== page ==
What do you do when your children are naughty and all your hired help has run off in despair? You hope and pray that Nurse Matilda shows up on your doorstep!
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The recent movie, Nanny McPhee is very loosely based on the Nurse Matilda books. Nurse Matilda is the first of the three books, written in the 1960’s by Christianna Brand. It is similar in feel to Walt Disney’s movie, “Mary Poppins” (which, by the way, was nothing like the Mary Poppins books). The children are all horrible and have scared off countless nannies and governesses. Nurse Matilda arrives and magically teaches the children seven lessons in obedience. By the end of the book, the children have learned to behave and to love Nurse Matilda, and she must go to help other children.
If your kids liked E. Nesbit’s Five Children and It (which I reviewed here), they would probably enjoy Nurse Matilda. It isn’t great literature. It reads like a fairy tale (i.e. not much character development) but it teaches clear lessons about quickly obeying and not being destructive. It may be a little heavy-handed for some parents, but it was a fun, easy read, and I think it would work best as a read-aloud, so you can discuss each of Nurse Matilda’s lessons. The book I have has all three Nurse Matilda books in it, and I have started reading the second book, Nurse Matilda Goes to Town. It appears that the children forget their lessons, and Nurse Matilda has to come back, which might be a bit monotonous for some children, but I think my seven-year-old would still enjoy it.
Parents should be aware that Nurse Matilda is magical. She isn’t an obvious witch, casting spells and such, but when she thumps her big black cane on the floor, strange things happen that might be scary for some children. Also, this book uses old-fashioned words, and you may have quite the vocabulary list to work on.
The message of this book is that being naughty is not very fun if you cannot stop.
My Mom-Meter gives Nurse Matilda an overall safety rating of 1 (Safe) for ages 8 and up.
Category ratings (click on the category to see specifics):
There is a summary of the plot of Nurse Matilda here.
- You might want to talk with your child about the seven lessons Nurse Matilda teaches: Go to bed when you’re told. Not to gobble. Do your school lessons. Get up when you’re called. Close doors after you. Wear your best clothes when you have to. Do not run away. All of these lessons really deal with the issue of who is in charge. The children have to learn that it is much more pleasant to obey than to disobey.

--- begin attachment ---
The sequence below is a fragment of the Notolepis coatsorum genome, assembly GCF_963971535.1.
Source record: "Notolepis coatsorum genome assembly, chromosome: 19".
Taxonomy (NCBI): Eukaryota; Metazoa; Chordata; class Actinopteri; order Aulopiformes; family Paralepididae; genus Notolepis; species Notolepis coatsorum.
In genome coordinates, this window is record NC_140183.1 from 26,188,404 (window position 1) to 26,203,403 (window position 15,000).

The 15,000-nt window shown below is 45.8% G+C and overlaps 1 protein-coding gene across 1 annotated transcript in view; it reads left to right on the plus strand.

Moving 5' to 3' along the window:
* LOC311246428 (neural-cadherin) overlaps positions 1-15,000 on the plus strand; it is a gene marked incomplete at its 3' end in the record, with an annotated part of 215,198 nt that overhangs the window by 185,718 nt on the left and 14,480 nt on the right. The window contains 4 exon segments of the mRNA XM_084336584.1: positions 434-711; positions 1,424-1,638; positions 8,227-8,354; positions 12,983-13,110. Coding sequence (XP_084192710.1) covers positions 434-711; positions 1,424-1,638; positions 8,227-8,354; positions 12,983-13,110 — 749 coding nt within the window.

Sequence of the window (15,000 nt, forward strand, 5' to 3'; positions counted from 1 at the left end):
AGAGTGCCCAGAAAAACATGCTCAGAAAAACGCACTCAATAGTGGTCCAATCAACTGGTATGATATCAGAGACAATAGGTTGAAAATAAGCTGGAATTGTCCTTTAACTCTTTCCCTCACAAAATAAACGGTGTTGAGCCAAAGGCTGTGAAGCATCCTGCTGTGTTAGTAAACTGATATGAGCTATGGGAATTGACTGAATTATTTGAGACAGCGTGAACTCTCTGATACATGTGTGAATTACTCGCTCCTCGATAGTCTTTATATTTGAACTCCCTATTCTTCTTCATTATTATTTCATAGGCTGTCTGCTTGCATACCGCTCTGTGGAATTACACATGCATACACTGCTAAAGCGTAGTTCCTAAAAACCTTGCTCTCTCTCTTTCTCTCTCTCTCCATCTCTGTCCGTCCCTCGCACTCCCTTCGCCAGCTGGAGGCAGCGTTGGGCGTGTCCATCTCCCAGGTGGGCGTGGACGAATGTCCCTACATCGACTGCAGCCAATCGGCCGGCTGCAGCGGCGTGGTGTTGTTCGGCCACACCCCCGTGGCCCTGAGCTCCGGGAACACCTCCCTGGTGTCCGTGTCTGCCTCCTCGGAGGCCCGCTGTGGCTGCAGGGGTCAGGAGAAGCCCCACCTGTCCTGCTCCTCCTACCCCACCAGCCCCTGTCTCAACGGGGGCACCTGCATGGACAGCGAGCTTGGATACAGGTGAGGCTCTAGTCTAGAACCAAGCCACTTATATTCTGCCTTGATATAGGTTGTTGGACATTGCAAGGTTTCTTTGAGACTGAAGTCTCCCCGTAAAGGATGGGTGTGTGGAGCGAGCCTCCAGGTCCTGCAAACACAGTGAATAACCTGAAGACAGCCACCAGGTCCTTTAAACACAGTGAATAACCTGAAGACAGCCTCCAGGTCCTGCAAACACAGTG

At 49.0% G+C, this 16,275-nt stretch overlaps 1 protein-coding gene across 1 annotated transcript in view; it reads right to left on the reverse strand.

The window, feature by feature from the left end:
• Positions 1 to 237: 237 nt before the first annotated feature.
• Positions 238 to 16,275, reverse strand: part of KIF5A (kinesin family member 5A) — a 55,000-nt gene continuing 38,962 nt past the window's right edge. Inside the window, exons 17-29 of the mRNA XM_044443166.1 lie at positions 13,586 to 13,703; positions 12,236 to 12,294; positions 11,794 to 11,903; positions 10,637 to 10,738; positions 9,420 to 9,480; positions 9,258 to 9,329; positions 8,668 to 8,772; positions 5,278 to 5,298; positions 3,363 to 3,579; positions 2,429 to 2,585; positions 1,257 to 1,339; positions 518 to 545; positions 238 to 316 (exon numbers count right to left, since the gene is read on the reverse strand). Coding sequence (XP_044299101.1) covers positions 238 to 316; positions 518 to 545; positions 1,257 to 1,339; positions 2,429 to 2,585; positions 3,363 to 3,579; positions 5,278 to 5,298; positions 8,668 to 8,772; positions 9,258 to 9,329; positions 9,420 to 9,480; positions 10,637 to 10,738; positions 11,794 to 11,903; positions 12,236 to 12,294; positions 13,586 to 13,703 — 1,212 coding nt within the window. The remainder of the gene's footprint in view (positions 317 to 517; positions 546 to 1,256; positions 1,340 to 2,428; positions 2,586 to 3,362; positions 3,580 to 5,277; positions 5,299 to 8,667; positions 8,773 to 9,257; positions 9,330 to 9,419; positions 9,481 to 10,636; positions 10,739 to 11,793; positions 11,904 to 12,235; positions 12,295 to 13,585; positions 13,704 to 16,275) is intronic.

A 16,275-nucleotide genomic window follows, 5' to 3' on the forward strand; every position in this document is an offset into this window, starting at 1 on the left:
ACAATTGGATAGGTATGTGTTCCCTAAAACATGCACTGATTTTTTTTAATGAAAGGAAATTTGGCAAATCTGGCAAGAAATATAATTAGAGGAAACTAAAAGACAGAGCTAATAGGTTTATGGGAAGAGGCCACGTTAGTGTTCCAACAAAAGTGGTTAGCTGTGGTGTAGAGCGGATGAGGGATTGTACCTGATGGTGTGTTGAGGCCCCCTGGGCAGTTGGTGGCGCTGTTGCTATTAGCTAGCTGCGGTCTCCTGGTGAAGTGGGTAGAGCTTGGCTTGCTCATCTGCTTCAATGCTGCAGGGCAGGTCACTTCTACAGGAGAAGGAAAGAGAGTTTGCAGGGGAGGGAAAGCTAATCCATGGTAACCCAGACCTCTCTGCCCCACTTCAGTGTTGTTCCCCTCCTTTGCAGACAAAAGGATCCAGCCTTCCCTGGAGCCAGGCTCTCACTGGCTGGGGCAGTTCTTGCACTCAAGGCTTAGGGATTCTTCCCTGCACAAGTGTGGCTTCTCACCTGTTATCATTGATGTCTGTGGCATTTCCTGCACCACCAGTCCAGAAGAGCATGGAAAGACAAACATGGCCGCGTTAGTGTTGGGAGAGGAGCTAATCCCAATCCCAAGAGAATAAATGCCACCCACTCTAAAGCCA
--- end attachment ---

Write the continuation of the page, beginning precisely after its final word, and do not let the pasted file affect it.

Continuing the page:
- The story really emphasizes how very ugly Nurse Matilda is. She grows more beautiful as the children learn their lessons. If you are a Christian, you could use this example as an opportunity to talk with your children about how the law of the Lord is burdensome when you are disobeying, but how it is delightful when you are obedient.
- The children tie up Podge, hide him, and then tell everyone that they ate him. You might need to talk to your kids about cannibalism.
- The day that the children learn to close the doors behind them, the servants attack the children (because the children had broken the rules and gone down to the servants’ quarters and made a complete mess of everything) with pots and pans, rolling pins, a carving fork, brooms, mops, “curling tongs,” and “flat irons.” They throw porridge at the children, and the children throw mud back. The servants also throw food that the children had destroyed. Did the servants behave as adults should behave in that situation? Do you think Nurse Matilda’s magic changed their behavior?
- The children dream that they are all running away from home, even though they do not want to run away from home, they cannot stay home until they ask Nurse Matilda to please let them stay home. You might want to talk with your kids about why it is more fun to disobey when you have a choice. What if they had to keep disobeying once they started?